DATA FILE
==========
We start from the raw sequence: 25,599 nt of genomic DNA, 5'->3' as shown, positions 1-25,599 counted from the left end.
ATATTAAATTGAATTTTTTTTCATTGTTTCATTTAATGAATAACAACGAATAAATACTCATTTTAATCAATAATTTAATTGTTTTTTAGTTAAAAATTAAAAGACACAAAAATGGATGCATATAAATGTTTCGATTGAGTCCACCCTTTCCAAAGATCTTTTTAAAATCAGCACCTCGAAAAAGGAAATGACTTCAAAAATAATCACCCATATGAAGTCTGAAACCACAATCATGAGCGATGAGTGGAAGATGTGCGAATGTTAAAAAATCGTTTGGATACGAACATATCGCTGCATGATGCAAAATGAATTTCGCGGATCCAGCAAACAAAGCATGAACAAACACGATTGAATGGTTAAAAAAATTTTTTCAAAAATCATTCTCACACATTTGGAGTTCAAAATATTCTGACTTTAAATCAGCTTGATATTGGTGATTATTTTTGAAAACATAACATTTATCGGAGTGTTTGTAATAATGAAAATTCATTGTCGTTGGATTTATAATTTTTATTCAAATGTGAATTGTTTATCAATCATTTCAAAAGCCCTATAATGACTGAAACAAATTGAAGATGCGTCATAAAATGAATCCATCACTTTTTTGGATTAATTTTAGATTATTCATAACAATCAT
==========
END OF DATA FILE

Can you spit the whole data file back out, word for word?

We start from the raw sequence: 25,599 nt of genomic DNA, 5'->3' as shown, positions 1-25,599 counted from the left end.
ATATTAAATTGAATTTTTTTTCATTGTTTCATTTAATGAATAACAACGAATAAATACTCATTTTAATCAATAATTTAATTGTTTTTTAGTTAAAAATTAAAAGACACAAAAATGGATGCATATAAATGTTTCGATTGAGTCCACCCTTTCCAAAGATCTTTTTAAAATCAGCACCTCGAAAAAGGAAATGACTTCAAAAATAATCACCCATATGAAGTCTGAAACCACAATCATGAGCGATGAGTGGAAGATGTGCGAATGTTAAAAAATCGTTTGGATACGAACATATCGCTGCATGATGCAAAATGAATTTCGCGGATCCAGCAAACAAAGCATGAACAAACACGATTGAATGGTTAAAAAAATTTTTTCAAAAATCATTCTCACACATTTGGAGTTCAAAATATTCTGACTTTAAATCAGCTTGATATTGGTGATTATTTTTGAAAACATAACATTTATCGGAGTGTTTGTAATAATGAAAATTCATTGTCGTTGGATTTATAATTTTTATTCAAATGTGAATTGTTTATCAATCATTTCAAAAGCCCTATAATGACTGAAACAAATTGAAGATGCGTCATAAAATGAATCCATCACTTTTTTGGATTAATTTTAGATTATTCATAACAATCAT